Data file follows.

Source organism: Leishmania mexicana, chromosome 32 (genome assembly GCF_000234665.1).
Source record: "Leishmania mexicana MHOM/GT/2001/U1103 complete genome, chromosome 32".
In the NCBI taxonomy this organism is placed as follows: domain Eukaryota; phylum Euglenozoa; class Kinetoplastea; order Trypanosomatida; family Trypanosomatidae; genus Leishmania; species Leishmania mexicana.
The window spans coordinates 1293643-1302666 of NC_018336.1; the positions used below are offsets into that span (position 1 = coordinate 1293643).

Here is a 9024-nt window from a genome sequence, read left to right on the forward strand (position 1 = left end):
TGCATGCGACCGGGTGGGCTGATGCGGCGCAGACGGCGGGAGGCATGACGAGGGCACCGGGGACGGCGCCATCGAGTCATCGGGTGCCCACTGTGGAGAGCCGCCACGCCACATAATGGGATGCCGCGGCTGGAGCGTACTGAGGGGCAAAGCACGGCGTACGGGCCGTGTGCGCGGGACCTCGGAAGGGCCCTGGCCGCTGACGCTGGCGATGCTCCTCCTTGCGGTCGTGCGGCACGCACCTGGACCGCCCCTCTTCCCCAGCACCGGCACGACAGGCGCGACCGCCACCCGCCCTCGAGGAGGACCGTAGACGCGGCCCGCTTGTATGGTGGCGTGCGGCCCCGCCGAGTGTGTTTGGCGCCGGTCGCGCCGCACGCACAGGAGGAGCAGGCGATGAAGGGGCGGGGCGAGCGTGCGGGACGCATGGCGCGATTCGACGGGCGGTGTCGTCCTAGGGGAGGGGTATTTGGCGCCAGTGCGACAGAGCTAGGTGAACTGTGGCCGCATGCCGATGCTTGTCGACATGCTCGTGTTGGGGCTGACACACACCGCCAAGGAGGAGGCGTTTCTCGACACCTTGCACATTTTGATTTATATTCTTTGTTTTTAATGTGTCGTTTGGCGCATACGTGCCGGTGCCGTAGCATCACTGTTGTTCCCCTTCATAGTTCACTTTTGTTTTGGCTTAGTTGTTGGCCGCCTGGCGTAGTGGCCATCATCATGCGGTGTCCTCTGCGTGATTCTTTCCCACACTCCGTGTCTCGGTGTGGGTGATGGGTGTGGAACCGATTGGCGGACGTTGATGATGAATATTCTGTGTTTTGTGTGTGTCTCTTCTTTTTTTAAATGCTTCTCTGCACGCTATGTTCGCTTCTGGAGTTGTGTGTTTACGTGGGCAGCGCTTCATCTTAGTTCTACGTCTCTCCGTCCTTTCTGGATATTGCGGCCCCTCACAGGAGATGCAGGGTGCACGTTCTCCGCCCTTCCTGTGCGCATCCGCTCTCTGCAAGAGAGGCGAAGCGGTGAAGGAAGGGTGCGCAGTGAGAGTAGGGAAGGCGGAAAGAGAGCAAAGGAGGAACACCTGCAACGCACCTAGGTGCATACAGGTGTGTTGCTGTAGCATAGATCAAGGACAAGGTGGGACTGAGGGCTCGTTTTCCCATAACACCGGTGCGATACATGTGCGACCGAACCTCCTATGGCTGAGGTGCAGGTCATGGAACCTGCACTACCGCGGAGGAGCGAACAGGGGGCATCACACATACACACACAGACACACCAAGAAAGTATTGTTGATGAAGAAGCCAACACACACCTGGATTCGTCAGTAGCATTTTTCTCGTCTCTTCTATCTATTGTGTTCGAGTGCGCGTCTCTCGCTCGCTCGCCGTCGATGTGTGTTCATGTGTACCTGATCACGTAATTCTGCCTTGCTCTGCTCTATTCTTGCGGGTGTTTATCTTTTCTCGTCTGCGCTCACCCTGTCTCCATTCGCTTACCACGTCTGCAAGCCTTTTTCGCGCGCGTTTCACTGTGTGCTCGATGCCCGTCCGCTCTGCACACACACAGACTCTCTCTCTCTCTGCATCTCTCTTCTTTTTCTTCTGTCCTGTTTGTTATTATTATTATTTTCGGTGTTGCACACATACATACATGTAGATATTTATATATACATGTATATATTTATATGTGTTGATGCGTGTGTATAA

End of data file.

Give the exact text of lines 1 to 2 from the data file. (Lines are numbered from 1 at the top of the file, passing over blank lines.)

Source organism: Leishmania mexicana, chromosome 32 (genome assembly GCF_000234665.1).
Source record: "Leishmania mexicana MHOM/GT/2001/U1103 complete genome, chromosome 32".